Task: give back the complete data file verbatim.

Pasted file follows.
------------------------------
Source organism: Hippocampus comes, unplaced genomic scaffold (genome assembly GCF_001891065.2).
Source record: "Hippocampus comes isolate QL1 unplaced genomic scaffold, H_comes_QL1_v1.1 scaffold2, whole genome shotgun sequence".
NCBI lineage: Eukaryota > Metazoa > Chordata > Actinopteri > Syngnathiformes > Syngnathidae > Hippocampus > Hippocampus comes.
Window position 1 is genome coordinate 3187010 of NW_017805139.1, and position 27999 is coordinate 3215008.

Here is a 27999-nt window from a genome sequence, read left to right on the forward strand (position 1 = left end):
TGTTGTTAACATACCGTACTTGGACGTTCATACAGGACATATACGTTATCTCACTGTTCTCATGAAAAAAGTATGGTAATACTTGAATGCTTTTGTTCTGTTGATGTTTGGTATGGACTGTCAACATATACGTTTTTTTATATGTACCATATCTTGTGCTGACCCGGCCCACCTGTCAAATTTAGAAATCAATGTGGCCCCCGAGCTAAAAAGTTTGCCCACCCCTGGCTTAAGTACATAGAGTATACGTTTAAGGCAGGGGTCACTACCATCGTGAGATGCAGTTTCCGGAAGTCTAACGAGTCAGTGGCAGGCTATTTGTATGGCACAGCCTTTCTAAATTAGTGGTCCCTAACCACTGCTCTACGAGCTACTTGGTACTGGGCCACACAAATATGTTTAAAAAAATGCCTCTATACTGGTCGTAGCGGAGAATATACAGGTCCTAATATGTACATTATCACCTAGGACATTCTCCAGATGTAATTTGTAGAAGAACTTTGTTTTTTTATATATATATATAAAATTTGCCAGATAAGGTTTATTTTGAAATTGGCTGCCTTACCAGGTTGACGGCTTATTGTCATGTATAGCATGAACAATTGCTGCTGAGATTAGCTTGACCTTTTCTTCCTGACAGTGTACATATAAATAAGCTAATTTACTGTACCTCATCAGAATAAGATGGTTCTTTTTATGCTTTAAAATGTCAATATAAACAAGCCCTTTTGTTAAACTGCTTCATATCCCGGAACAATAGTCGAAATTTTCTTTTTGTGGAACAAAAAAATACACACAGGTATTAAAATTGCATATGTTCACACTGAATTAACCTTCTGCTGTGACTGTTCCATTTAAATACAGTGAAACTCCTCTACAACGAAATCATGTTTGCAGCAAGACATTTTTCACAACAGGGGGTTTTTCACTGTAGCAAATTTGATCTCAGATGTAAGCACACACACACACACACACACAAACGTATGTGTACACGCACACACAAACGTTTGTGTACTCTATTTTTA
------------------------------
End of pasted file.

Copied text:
Source organism: Hippocampus comes, unplaced genomic scaffold (genome assembly GCF_001891065.2).
Source record: "Hippocampus comes isolate QL1 unplaced genomic scaffold, H_comes_QL1_v1.1 scaffold2, whole genome shotgun sequence".
NCBI lineage: Eukaryota > Metazoa > Chordata > Actinopteri > Syngnathiformes > Syngnathidae > Hippocampus > Hippocampus comes.
Window position 1 is genome coordinate 3187010 of NW_017805139.1, and position 27999 is coordinate 3215008.

Here is a 27999-nt window from a genome sequence, read left to right on the forward strand (position 1 = left end):
TGTTGTTAACATACCGTACTTGGACGTTCATACAGGACATATACGTTATCTCACTGTTCTCATGAAAAAAGTATGGTAATACTTGAATGCTTTTGTTCTGTTGATGTTTGGTATGGACTGTCAACATATACGTTTTTTTATATGTACCATATCTTGTGCTGACCCGGCCCACCTGTCAAATTTAGAAATCAATGTGGCCCCCGAGCTAAAAAGTTTGCCCACCCCTGGCTTAAGTACATAGAGTATACGTTTAAGGCAGGGGTCACTACCATCGTGAGATGCAGTTTCCGGAAGTCTAACGAGTCAGTGGCAGGCTATTTGTATGGCACAGCCTTTCTAAATTAGTGGTCCCTAACCACTGCTCTACGAGCTACTTGGTACTGGGCCACACAAATATGTTTAAAAAAATGCCTCTATACTGGTCGTAGCGGAGAATATACAGGTCCTAATATGTACATTATCACCTAGGACATTCTCCAGATGTAATTTGTAGAAGAACTTTGTTTTTTTATATATATATATAAAATTTGCCAGATAAGGTTTATTTTGAAATTGGCTGCCTTACCAGGTTGACGGCTTATTGTCATGTATAGCATGAACAATTGCTGCTGAGATTAGCTTGACCTTTTCTTCCTGACAGTGTACATATAAATAAGCTAATTTACTGTACCTCATCAGAATAAGATGGTTCTTTTTATGCTTTAAAATGTCAATATAAACAAGCCCTTTTGTTAAACTGCTTCATATCCCGGAACAATAGTCGAAATTTTCTTTTTGTGGAACAAAAAAATACACACAGGTATTAAAATTGCATATGTTCACACTGAATTAACCTTCTGCTGTGACTGTTCCATTTAAATACAGTGAAACTCCTCTACAACGAAATCATGTTTGCAGCAAGACATTTTTCACAACAGGGGGTTTTTCACTGTAGCAAATTTGATCTCAGATGTAAGCACACACACACACACACACACAAACGTATGTGTACACGCACACACAAACGTTTGTGTACTCTATTTTTA